He takes his job so seriously that he won’t let you take a bad photo. By this we mean an underexposed photo. It’s not always a problem. As a dark-skinned brother, I’ve had my share of photos looking like I’m behind a paywall. But sometimes you want what’s in the dark to stay in the dark.
This becomes even more apparent with photos taken at dusk when there is still some light. The extra exposure makes the photos look like they were taken earlier than they actually were. We will admit that the last point could nitpick but these are notable differences.
The rose with the dazzling thorn
For all its looks, the Nova 10 has an obvious Google-shaped void to fill. Transitioning to a Huawei device from a device with Google means additional steps to follow when setting up the device. For example, to get your contacts, you need to import a vCard and transfer it through a sketchy app. Huawei’s App Gallery isn’t as comprehensive as Google’s Play Store, so you’ll have to do without games like Injustice and Call of Duty. Unless you get them from a third-party APK site you are directed to by Huawei (following a disclaimer). See what we mean by feeling sketchy?
There was an uncomfortable amount of advertising when we first started using the Nova 10. Recommended apps in home screen folders make the phone feel bloated. Trying to view home videos from the Gallery app, as most people would, also displays ads. The bottom third of your video will be covered by ads, including posters for certain movies and thumbnails from random TikTok creators. That’s thanks to Huawei’s video app, which really wants you to know it exists. But advertise directly in an operating system? Oh good?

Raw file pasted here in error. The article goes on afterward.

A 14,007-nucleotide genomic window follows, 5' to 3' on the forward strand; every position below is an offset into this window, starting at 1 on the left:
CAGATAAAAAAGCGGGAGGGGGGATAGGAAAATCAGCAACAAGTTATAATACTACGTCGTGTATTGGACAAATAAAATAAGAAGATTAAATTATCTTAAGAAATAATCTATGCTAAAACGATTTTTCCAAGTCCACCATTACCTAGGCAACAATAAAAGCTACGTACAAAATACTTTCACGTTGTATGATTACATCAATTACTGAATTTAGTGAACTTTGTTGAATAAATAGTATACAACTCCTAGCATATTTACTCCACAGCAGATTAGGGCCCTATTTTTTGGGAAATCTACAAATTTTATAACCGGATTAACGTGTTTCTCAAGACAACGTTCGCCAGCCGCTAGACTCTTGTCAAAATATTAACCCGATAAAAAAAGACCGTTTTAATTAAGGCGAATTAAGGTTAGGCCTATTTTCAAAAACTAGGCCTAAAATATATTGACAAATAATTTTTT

Read more: A phone without Google? How to live with Huawei’s next devices
For what it’s worth, the Huawei Video app is an interesting answer to Google’s free video content. Making the app the only place on this device to watch video content is a bold move. Especially since it seems more and more necessary for several streaming subscriptions. But why are home videos related to this? There are workarounds, like adding a Local Videos shortcut to the home screen, but we can’t say it didn’t feel intrusive.
The verdict of the Huawei Nova 10
Overall, the Huawei Nova 10 is a decent mid-range device. He does a respectable job doing what he set out to do. Namely, making you look good while having an attractive display and design (depending on how you feel about the camera bump). But we can’t get rid of the feeling that it overcompensates for shortcomings mostly caused by a lack of Google features.
Considering all this, its price of R13,000 seems a thousand rand too high. If it weren’t so inconvenient to upgrade to a device without Google and Huawei included blistering 5G speeds, the price would feel a bit more justified. As it stands, you can probably find something more familiar (and affordable) that will get rid of all that itchiness even better.